At every turn, the strange idea that women are ‘broken’ and must be fixed regardless of the cost is used to continually increase the role of the state. This results in poor, weak and small families. They are poor because of the terrible costs of divorce and because of the oppressive taxes that are needed to maintain this regime. There is a hidden cost as well. The pill, seen by so many as a liberator of women because it allows women to use their sexual allure as a means to power (as men use earnings), has a dark side. It mucks up women’s chemistry, and while many can stop taking it and conceive, this is not true for all. There are many women for whom the pill and its alternatives are a nightmare. Check out an infertility board on the web if you are in doubt. Fertility is not a disease we need medicine to cure. Fertility is not like the water in your tap, that you can turn on and off on a whim.

The pill also degrades sexual relationships between men and women. Freed of concern for pregnancy, there is nothing to restrain the demands that men make on women, and those demands can be terrible indeed. The pill can be seen as an attempt by men to colonize women to suit their purposes. A woman can attempt to use sex for her own gain, but she can only do so as long as she is young. If she cannot land a lasting commitment or big money before her attractiveness wanes, she will have very little leverage or protection from against men at all. Finally, multiple partners lead to a terrible coarsening of the heart. The scar tissue makes it more and more difficult to feel for the other in the bed, for men and for women, but it is perhaps especially hard on women, who are more often more drawn to intimacy than the act itself.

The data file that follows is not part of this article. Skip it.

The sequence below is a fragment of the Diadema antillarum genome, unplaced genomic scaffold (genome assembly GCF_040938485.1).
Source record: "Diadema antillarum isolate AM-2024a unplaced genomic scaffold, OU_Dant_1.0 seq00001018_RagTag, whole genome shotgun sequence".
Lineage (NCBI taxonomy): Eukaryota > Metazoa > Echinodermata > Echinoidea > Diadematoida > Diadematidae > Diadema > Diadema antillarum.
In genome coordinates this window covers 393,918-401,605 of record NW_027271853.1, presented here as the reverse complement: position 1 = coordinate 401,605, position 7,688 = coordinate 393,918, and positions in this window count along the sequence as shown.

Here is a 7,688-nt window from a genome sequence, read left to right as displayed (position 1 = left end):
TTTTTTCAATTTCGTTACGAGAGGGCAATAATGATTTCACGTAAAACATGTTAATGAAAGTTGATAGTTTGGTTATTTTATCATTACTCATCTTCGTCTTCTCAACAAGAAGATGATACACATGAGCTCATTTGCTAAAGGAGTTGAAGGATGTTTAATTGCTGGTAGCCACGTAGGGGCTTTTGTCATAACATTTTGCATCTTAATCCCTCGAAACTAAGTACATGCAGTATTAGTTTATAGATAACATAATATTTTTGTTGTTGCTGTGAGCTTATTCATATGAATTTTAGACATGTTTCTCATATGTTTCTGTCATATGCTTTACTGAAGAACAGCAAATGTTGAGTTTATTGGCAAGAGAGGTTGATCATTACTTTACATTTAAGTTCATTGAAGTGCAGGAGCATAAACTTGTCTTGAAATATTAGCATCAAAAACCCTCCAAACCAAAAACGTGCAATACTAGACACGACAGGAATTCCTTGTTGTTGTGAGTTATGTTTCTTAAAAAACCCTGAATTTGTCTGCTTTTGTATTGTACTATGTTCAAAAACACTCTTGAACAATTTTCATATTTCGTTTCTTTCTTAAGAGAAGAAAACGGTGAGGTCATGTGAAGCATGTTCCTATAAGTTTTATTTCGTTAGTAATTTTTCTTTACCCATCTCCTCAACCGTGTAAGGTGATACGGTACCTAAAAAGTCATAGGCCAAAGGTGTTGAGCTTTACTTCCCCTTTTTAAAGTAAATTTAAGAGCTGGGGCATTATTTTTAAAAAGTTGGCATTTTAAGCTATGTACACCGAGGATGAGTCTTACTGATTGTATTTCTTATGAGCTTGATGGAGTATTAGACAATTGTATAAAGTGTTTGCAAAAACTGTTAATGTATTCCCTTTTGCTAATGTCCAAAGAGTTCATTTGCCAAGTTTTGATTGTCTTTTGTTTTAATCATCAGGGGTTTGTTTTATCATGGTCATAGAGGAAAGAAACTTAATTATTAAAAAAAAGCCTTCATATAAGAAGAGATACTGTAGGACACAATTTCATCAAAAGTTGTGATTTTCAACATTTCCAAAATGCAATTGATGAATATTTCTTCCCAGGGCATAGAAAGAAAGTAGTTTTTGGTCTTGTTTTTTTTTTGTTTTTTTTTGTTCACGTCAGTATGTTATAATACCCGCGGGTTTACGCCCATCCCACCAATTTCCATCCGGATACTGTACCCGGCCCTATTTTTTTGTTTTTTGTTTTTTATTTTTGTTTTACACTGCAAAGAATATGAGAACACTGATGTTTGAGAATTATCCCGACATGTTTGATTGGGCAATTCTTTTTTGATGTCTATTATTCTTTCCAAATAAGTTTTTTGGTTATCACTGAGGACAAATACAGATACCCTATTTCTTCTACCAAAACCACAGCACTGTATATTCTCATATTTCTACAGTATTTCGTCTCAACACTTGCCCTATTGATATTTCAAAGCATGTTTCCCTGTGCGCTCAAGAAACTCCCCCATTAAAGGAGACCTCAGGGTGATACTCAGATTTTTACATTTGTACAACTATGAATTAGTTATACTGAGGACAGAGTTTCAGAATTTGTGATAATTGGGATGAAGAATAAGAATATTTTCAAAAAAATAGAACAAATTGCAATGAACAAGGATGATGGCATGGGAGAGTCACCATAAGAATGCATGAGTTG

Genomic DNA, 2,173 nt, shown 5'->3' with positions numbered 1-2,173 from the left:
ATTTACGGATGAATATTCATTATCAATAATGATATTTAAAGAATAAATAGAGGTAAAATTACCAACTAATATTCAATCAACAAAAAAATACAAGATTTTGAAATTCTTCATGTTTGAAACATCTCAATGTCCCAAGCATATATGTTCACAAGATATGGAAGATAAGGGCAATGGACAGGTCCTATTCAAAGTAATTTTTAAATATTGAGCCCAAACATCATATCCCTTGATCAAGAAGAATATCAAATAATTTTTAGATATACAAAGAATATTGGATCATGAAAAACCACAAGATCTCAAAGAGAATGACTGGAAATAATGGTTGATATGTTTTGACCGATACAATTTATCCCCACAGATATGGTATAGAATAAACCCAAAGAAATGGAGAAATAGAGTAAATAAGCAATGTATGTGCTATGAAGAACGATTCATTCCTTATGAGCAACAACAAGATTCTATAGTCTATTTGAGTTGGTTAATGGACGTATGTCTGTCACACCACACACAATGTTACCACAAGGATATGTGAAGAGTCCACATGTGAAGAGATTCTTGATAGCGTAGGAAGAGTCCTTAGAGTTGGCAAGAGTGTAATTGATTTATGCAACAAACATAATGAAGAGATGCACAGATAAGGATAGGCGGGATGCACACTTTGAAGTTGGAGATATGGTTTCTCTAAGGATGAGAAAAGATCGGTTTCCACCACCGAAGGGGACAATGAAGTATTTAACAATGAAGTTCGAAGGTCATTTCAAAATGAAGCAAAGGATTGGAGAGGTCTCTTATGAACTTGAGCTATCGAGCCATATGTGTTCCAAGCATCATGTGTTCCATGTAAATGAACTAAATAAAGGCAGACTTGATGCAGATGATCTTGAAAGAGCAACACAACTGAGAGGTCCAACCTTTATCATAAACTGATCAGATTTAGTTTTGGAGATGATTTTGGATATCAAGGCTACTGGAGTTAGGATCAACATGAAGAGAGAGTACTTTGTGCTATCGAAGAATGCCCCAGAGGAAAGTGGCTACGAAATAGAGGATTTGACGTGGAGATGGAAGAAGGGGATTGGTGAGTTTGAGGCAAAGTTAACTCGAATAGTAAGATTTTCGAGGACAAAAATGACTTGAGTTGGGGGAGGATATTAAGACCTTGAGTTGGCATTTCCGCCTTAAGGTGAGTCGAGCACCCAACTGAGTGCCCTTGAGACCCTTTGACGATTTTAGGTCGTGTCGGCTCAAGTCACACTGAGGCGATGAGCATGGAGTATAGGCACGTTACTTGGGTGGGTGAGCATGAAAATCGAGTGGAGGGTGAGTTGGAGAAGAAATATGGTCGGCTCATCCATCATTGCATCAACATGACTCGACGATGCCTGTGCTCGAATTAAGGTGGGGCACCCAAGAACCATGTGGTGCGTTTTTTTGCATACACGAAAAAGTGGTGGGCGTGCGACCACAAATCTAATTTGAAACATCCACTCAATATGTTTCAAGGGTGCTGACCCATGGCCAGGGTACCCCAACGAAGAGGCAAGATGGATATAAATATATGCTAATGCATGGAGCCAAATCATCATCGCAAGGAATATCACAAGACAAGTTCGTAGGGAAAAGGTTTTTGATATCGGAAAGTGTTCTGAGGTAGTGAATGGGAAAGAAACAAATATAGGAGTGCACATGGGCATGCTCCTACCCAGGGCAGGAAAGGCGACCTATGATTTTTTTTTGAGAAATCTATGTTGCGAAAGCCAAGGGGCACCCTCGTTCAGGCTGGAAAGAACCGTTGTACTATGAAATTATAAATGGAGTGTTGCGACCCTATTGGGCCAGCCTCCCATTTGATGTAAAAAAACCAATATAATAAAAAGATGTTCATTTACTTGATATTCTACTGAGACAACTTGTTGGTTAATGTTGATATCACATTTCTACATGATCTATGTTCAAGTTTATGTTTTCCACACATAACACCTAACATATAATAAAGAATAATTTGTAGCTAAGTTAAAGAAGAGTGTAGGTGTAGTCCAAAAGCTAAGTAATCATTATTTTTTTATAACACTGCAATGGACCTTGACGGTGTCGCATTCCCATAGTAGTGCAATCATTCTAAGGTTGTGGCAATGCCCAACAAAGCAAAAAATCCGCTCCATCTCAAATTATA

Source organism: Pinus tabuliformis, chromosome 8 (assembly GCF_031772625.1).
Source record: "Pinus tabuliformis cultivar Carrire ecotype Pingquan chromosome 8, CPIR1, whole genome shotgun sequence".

Does it need to be this way? Can we build a modern society that embraces the facts of a women’s sexual arc through life? A few suggestions. Young women need to be taught the facts about how their fertility rises and falls in a short and spectacular fashion, so that they can plan their lives accordingly. They need to decide much earlier than men what kind of path they want to take through life. They need to choose, children or career, probably by their mid twenties. A woman on the family track can have children early and then resume a career and education when they are old enough to be semi independent. It is this path that needs to be more respected than it is today, and this poses no threat to the working women.

The hardest part is the revolution in sexual mores that will be necessary to respecting women as they are. Women on the family track need solid, dependable men. And to achieve that, we really need to re-think our clothing, our advertising, and our music. Men will want assurance that they are indeed the father of the kids they support, and women will not want men to be around women who might tempt them to stray.

It seems that traditional sexuality can fit the facts of our nature. The tougher question is, can we? If we think we are only animals who cannot control their wants, then no. If we are truly human, if we really are in control of ourselves in the way that we like to think we are, then there is hope.

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Written by Curt

November 4, 2004 at 10:33 pm

Posted in Uncategorized